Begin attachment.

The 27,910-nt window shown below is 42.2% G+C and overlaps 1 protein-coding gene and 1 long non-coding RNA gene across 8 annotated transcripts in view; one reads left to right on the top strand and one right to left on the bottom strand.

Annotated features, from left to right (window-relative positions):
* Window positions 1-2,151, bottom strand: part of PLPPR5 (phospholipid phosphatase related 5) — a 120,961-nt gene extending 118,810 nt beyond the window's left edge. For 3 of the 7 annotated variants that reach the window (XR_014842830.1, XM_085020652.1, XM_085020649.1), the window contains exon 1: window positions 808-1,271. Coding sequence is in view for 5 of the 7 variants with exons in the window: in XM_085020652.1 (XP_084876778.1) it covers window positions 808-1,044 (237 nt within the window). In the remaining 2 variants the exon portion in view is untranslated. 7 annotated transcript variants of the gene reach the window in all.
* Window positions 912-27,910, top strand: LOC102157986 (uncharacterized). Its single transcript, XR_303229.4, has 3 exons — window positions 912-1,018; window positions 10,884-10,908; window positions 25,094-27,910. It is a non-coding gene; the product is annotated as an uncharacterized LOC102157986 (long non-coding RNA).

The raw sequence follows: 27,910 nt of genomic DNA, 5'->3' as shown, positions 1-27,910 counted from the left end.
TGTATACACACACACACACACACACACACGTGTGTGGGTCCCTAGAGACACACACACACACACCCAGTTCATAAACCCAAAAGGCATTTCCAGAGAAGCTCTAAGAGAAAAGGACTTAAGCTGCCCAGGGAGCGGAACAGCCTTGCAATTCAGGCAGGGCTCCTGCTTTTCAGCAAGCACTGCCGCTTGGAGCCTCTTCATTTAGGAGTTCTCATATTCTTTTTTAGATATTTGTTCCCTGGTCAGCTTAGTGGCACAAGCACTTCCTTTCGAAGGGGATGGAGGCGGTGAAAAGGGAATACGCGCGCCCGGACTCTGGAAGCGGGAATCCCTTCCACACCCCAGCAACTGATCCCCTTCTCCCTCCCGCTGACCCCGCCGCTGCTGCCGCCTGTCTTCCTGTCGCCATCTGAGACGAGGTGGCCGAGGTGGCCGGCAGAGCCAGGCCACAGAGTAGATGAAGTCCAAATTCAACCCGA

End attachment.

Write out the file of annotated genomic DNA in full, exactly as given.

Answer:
The 27,910-nt window shown below is 42.2% G+C and overlaps 1 protein-coding gene and 1 long non-coding RNA gene across 8 annotated transcripts in view; one reads left to right on the top strand and one right to left on the bottom strand.

Annotated features, from left to right (window-relative positions):
* Window positions 1-2,151, bottom strand: part of PLPPR5 (phospholipid phosphatase related 5) — a 120,961-nt gene extending 118,810 nt beyond the window's left edge. For 3 of the 7 annotated variants that reach the window (XR_014842830.1, XM_085020652.1, XM_085020649.1), the window contains exon 1: window positions 808-1,271. Coding sequence is in view for 5 of the 7 variants with exons in the window: in XM_085020652.1 (XP_084876778.1) it covers window positions 808-1,044 (237 nt within the window). In the remaining 2 variants the exon portion in view is untranslated. 7 annotated transcript variants of the gene reach the window in all.
* Window positions 912-27,910, top strand: LOC102157986 (uncharacterized). Its single transcript, XR_303229.4, has 3 exons — window positions 912-1,018; window positions 10,884-10,908; window positions 25,094-27,910. It is a non-coding gene; the product is annotated as an uncharacterized LOC102157986 (long non-coding RNA).

The raw sequence follows: 27,910 nt of genomic DNA, 5'->3' as shown, positions 1-27,910 counted from the left end.
TGTATACACACACACACACACACACACACGTGTGTGGGTCCCTAGAGACACACACACACACACCCAGTTCATAAACCCAAAAGGCATTTCCAGAGAAGCTCTAAGAGAAAAGGACTTAAGCTGCCCAGGGAGCGGAACAGCCTTGCAATTCAGGCAGGGCTCCTGCTTTTCAGCAAGCACTGCCGCTTGGAGCCTCTTCATTTAGGAGTTCTCATATTCTTTTTTAGATATTTGTTCCCTGGTCAGCTTAGTGGCACAAGCACTTCCTTTCGAAGGGGATGGAGGCGGTGAAAAGGGAATACGCGCGCCCGGACTCTGGAAGCGGGAATCCCTTCCACACCCCAGCAACTGATCCCCTTCTCCCTCCCGCTGACCCCGCCGCTGCTGCCGCCTGTCTTCCTGTCGCCATCTGAGACGAGGTGGCCGAGGTGGCCGGCAGAGCCAGGCCACAGAGTAGATGAAGTCCAAATTCAACCCGA